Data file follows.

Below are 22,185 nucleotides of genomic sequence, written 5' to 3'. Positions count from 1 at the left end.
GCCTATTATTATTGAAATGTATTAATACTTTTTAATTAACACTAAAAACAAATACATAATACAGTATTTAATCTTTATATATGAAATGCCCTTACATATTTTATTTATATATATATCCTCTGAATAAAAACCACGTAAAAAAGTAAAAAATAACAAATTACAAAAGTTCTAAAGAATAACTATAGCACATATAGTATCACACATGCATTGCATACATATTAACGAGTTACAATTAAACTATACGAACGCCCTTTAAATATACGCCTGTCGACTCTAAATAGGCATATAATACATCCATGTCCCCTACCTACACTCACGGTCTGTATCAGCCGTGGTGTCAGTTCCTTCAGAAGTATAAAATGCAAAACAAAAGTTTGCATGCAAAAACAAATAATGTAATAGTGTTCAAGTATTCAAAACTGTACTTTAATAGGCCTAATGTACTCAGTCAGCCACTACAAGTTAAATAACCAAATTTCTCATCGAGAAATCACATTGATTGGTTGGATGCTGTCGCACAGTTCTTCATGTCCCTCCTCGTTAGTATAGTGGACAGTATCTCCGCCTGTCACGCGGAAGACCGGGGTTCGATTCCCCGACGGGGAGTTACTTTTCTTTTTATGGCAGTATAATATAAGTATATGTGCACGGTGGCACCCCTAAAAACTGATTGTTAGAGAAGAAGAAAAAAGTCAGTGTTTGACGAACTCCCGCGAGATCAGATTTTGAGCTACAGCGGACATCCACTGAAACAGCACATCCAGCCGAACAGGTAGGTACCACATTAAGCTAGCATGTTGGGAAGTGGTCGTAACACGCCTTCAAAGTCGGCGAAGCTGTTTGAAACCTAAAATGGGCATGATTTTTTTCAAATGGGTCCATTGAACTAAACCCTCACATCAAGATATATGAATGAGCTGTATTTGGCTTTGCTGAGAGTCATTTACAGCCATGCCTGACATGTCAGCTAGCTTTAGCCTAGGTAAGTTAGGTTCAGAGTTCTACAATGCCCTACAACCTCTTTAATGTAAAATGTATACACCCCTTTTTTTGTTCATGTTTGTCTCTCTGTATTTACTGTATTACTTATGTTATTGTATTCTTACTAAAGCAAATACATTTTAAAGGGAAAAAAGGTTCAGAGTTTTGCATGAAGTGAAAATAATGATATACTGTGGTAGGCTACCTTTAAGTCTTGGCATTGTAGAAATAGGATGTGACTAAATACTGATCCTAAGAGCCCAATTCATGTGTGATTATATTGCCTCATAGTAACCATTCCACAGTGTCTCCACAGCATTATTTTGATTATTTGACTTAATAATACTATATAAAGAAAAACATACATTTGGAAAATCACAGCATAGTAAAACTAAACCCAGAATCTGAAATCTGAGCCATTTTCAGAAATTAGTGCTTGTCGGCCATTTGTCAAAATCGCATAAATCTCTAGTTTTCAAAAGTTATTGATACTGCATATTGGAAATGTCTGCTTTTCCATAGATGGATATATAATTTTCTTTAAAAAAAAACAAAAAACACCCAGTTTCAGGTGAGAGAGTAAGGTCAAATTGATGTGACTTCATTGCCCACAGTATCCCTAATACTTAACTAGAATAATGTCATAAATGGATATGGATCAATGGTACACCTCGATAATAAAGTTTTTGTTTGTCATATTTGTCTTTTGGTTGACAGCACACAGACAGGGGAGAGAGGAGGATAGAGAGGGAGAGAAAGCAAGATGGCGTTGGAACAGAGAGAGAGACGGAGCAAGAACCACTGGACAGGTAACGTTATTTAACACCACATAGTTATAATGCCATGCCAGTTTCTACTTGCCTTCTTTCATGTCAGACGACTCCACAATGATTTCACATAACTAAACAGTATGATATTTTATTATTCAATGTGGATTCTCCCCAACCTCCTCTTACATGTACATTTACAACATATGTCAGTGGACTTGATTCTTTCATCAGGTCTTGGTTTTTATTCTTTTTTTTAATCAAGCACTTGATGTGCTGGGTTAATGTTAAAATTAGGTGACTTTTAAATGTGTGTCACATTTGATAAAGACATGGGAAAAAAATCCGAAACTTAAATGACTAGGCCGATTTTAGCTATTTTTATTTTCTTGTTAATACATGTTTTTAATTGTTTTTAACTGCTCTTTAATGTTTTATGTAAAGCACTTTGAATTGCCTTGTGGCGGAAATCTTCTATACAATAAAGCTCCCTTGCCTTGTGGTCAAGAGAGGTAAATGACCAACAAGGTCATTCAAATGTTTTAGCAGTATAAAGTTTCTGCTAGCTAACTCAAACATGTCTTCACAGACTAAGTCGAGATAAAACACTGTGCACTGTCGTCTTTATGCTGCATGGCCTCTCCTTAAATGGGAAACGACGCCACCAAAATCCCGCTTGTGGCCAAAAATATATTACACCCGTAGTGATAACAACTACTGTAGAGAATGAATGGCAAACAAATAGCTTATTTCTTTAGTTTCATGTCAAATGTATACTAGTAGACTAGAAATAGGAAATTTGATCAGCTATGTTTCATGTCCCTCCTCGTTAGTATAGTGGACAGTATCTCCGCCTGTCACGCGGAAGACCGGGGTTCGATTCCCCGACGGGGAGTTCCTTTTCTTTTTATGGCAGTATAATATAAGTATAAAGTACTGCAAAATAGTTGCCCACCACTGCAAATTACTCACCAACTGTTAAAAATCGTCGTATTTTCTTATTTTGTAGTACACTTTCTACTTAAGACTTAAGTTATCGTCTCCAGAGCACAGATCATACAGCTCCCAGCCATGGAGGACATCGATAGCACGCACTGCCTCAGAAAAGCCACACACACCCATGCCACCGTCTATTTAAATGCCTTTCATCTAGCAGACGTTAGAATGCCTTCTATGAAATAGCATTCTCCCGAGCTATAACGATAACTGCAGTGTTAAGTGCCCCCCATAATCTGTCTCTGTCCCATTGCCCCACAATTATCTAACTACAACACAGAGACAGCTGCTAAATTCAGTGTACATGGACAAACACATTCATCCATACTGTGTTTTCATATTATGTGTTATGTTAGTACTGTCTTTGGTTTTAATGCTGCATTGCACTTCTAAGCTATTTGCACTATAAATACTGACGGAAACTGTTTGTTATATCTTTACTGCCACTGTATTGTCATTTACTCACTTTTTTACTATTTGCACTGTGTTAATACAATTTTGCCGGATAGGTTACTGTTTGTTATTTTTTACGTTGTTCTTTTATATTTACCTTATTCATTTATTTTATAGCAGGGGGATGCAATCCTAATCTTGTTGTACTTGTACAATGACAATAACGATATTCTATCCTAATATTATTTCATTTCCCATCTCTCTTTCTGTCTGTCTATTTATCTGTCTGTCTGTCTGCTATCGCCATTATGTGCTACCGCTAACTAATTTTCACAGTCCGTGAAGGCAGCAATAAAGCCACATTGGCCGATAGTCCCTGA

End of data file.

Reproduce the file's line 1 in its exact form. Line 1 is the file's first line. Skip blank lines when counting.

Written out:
Below are 22,185 nucleotides of genomic sequence, written 5' to 3'. Positions count from 1 at the left end.